The Equality and Human Rights Commission (EHRC) has issued guidance on sexual harassment and other forms of harassment at work to help employers understand the impact of harassment in the workplace, the law in this area and best practice for effective prevention and response.
As an employer, you are responsible for ensuring that workers do not face harassment in the workplace. You should take reasonable steps to protect your workers and you will be liable for harassment committed by your workers if you fail to do so.
The EHRC has issued this guidance using its powers to provide information and advice under section 13 of the Equality Act 2006. An employment tribunal is not obliged to take this guidance into account in cases where it thinks it is relevant, however it may still be used as evidence in legal proceedings.
What is harassment?
A key point to understand is that conduct can amount to harassment or sexual harassment even if that is not how it was intended.
Harassment related to a protected characteristic, i.e. age, disability, gender reassignment, race, religion or belief, sex, and sexual orientation arises when a worker is subject to unwanted conduct that is related to a protected characteristic and has the purpose or the effect of:
- violating the worker’s dignity, or
- creating an intimidating, hostile, degrading, humiliating or offensive environment for that worker
Harassment at work in all its different forms has a significant negative effect on both workers and employers. It damages the mental and physical health of individuals, which affects both their personal and working life, and has a negative impact on workplace culture and productivity. In addition, ineffective responses to harassment complaints compound the impact of the harassment on the individual.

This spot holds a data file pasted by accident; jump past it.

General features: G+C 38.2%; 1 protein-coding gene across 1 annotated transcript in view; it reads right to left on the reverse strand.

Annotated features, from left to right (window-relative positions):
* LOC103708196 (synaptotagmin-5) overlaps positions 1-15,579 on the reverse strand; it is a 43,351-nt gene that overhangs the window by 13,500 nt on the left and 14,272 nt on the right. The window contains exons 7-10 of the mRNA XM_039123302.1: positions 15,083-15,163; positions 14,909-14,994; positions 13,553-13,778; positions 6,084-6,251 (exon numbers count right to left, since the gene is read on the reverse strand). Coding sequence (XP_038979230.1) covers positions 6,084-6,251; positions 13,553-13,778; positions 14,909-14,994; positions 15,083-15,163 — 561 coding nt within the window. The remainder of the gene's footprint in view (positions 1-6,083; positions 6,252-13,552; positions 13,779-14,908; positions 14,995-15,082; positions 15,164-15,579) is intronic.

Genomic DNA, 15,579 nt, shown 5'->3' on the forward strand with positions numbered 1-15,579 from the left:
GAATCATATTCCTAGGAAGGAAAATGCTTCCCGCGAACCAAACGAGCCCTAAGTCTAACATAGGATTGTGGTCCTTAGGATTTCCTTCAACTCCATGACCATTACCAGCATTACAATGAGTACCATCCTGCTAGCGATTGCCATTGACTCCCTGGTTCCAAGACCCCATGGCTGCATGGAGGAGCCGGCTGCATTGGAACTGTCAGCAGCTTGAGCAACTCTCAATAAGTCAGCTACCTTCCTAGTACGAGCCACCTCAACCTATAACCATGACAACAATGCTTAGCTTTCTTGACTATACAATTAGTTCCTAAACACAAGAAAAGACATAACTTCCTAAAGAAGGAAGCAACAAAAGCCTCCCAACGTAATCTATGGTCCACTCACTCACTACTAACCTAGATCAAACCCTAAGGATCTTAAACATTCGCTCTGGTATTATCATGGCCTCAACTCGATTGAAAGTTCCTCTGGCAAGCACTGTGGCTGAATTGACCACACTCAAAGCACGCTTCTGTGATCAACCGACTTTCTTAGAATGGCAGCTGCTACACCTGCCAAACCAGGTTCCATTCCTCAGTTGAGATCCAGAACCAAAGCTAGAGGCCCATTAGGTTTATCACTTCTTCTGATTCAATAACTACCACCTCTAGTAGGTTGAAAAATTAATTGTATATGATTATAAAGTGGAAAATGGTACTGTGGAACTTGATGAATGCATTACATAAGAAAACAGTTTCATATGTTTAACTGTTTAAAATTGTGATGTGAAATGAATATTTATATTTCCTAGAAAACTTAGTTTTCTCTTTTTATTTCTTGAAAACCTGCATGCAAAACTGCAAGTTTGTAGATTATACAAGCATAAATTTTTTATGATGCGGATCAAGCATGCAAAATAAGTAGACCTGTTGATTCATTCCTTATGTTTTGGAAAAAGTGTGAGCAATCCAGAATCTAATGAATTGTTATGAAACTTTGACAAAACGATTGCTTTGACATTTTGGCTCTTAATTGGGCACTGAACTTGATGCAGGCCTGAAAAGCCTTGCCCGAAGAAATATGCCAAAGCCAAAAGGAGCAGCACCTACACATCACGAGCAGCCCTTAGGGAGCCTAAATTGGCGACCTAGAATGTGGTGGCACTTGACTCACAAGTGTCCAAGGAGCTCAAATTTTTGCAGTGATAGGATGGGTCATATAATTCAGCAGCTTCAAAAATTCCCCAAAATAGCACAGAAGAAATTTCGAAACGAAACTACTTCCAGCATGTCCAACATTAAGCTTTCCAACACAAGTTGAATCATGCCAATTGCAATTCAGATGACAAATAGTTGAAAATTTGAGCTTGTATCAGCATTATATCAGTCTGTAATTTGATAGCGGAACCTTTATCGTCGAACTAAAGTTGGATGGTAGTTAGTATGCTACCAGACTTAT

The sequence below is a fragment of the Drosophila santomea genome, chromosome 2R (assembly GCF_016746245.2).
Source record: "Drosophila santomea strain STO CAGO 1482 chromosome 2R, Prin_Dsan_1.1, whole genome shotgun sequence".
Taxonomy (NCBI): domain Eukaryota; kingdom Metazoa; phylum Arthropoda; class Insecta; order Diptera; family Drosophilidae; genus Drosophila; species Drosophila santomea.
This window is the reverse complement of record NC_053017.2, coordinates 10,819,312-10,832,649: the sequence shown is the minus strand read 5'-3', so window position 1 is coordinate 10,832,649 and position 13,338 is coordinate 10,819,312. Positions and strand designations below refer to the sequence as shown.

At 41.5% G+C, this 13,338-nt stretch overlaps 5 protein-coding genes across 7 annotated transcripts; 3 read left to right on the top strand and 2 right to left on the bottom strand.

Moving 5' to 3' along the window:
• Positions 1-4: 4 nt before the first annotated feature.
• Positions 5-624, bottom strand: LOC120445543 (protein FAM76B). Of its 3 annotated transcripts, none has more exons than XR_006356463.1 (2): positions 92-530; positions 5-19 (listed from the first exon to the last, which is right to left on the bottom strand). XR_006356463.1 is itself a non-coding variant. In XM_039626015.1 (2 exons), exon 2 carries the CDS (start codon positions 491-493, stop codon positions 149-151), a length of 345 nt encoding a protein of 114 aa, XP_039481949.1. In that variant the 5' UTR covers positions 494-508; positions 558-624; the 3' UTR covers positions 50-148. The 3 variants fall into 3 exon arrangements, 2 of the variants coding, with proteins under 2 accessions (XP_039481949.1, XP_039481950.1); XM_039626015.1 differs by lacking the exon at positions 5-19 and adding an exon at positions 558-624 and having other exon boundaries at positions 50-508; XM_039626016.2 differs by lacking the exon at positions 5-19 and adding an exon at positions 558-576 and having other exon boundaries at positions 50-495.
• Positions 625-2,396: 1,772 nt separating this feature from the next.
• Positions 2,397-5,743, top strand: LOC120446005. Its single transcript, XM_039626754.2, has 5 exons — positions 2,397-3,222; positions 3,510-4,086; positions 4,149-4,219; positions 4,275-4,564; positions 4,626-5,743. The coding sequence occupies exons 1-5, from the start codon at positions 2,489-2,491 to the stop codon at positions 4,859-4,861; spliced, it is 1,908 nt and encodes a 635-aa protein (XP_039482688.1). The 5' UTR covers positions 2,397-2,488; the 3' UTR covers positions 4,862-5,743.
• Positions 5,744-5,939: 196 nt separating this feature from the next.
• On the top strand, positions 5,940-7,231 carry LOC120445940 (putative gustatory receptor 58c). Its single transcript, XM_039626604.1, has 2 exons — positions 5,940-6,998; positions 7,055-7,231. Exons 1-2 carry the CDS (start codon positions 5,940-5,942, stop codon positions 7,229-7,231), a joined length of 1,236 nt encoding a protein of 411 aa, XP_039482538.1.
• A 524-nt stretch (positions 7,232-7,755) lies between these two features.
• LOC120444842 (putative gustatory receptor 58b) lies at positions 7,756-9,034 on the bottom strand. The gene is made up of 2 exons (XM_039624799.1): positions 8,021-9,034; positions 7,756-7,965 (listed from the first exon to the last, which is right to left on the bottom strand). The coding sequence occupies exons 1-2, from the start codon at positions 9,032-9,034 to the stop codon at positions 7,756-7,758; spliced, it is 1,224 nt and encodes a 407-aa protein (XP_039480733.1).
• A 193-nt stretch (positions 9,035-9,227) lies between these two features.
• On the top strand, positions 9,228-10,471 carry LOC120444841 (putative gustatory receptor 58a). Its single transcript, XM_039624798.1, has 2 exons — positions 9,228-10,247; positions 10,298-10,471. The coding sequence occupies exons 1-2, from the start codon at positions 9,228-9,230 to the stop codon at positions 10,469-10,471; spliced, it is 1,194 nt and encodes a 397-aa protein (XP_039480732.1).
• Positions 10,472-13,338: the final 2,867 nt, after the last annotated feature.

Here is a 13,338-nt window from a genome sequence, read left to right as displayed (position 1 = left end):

Harassment and protected characteristics
While sexual harassment can be perpetrated or experienced by both men and women, research shows that women are most often the targets and men the perpetrators. Harassment in the workplace largely reflects power imbalances based on gender.
Evidence from a number of studies show that LGBT people suffer much higher levels of bullying and harassment (more broadly than just sexual harassment) at work than heterosexual people: twice as high for gay and bisexual men or four times as high for LGBT people as a whole.
In terms of harassment related to race, over 70 per cent of Asian and Black workers reported that they had experienced racial harassment at work in the last five years. The most common form of racial harassment encountered at work was racist remarks.
A report by the Social Mobility Commission, found that racism and discrimination related to religion and belief in the workplace is limiting aspirations and preventing young Muslims from ‘aiming high’ and fulfilling their potential.
The guidance outlines a number of examples to illustrate these key points.
You will be liable for harassment or victimisation committed by your workers unless you can show that you took all reasonable steps to prevent such behaviour. The guidance recognises that large and small employers may carry out their duty to prevent harassment in different ways, but that no employer is exempt from this duty because of size.
There is no prescribed minimum about what you can do to prevent harassment and protect your workers. It is about what it is reasonable for you to do in the circumstances. This will depend on the size and nature of your organisation, the resources available to you and the risk factors which are associated with your organisation and its activities.